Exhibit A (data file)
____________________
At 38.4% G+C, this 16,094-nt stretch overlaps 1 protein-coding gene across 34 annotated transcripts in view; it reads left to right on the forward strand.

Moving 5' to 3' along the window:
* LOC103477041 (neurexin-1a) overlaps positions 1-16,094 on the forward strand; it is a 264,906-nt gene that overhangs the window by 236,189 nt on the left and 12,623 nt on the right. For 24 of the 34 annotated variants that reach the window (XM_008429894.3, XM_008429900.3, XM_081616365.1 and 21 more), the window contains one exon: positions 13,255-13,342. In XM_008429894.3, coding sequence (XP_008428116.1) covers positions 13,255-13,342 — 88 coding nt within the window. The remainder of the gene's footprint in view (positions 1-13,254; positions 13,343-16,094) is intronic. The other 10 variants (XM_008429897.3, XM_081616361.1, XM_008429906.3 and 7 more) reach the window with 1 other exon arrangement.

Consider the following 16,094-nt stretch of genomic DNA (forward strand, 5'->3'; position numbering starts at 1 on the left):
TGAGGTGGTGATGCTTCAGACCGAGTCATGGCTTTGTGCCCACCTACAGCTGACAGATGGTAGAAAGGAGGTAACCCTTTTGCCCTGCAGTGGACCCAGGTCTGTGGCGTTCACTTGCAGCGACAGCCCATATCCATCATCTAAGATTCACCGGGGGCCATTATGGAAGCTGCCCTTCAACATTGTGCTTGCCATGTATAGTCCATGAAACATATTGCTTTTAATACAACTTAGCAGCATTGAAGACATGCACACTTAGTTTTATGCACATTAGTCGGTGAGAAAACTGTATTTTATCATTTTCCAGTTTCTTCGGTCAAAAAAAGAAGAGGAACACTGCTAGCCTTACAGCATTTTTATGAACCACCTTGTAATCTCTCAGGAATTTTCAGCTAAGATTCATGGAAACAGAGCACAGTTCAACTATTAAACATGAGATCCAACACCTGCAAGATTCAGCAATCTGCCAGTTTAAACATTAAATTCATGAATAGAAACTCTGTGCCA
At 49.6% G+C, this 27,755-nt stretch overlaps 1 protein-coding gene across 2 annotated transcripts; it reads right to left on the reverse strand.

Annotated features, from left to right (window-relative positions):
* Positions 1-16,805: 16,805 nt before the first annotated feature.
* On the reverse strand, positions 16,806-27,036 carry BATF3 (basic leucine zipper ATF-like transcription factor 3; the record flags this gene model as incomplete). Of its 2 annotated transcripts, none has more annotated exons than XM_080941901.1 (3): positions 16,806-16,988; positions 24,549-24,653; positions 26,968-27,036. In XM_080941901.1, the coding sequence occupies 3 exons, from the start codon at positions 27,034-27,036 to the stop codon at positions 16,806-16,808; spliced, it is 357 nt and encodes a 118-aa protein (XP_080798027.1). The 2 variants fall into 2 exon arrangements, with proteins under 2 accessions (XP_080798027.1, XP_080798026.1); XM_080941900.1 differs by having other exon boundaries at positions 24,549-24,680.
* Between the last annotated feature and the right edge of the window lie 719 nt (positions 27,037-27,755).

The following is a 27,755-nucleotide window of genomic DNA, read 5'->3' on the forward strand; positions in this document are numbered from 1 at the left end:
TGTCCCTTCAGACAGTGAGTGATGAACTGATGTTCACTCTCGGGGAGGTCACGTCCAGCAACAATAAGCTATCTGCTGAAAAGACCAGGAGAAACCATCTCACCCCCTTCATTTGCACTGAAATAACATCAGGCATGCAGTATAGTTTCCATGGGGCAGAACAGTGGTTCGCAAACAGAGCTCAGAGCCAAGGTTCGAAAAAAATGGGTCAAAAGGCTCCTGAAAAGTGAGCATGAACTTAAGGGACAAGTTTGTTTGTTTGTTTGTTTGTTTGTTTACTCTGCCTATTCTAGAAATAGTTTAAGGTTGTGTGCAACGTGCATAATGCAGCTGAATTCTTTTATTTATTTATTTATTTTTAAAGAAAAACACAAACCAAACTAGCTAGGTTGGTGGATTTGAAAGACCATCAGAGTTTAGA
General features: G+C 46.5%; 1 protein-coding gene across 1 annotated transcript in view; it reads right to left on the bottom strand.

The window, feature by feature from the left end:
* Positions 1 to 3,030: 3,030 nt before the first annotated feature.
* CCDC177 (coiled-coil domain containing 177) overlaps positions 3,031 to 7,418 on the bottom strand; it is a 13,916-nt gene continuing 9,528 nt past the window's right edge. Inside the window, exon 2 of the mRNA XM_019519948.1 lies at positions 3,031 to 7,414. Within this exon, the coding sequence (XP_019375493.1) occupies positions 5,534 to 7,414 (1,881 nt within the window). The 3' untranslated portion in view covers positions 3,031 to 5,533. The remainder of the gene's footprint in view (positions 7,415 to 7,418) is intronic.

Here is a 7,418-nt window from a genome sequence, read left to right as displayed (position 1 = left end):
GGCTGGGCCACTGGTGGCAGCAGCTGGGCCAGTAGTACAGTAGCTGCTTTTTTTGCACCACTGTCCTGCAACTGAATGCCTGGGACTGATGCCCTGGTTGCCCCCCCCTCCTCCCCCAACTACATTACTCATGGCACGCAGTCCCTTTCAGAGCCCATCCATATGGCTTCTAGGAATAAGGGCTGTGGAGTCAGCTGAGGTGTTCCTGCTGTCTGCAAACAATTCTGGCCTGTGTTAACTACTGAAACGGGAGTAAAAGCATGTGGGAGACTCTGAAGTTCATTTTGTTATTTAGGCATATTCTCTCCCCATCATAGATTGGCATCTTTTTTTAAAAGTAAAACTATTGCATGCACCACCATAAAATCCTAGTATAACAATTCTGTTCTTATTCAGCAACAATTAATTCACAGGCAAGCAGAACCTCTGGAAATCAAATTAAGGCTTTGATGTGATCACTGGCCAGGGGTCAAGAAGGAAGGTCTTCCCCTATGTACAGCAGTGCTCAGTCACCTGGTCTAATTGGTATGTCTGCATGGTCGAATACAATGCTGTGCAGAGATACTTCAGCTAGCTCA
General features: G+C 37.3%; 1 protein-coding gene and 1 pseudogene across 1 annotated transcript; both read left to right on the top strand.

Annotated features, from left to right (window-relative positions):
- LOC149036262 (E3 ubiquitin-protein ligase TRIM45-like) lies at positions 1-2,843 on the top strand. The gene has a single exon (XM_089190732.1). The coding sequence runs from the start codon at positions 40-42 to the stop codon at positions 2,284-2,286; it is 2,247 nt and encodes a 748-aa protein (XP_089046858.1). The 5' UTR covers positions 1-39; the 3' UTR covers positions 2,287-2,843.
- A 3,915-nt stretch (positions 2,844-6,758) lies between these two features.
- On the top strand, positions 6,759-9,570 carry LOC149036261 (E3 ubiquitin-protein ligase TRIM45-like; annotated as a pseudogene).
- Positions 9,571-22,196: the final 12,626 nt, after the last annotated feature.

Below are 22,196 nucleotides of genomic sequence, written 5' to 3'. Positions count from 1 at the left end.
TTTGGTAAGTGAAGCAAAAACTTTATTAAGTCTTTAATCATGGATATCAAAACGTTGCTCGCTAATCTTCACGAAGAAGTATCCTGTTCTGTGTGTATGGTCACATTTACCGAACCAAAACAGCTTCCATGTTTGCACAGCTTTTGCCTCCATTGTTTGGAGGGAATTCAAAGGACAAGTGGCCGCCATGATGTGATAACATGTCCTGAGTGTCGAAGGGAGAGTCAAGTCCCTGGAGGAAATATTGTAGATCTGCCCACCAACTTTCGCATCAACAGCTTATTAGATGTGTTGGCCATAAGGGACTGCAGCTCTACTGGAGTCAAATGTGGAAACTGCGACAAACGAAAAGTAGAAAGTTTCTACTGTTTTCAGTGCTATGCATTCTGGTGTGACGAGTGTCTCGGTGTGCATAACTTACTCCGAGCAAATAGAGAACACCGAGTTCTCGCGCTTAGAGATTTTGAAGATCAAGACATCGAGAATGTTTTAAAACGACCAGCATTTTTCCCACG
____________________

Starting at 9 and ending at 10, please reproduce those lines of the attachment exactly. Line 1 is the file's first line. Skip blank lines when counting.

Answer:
* On the reverse strand, positions 16,806-27,036 carry BATF3 (basic leucine zipper ATF-like transcription factor 3; the record flags this gene model as incomplete). Of its 2 annotated transcripts, none has more annotated exons than XM_080941901.1 (3): positions 16,806-16,988; positions 24,549-24,653; positions 26,968-27,036. In XM_080941901.1, the coding sequence occupies 3 exons, from the start codon at positions 27,034-27,036 to the stop codon at positions 16,806-16,808; spliced, it is 357 nt and encodes a 118-aa protein (XP_080798027.1). The 2 variants fall into 2 exon arrangements, with proteins under 2 accessions (XP_080798027.1, XP_080798026.1); XM_080941900.1 differs by having other exon boundaries at positions 24,549-24,680.
* Between the last annotated feature and the right edge of the window lie 719 nt (positions 27,037-27,755).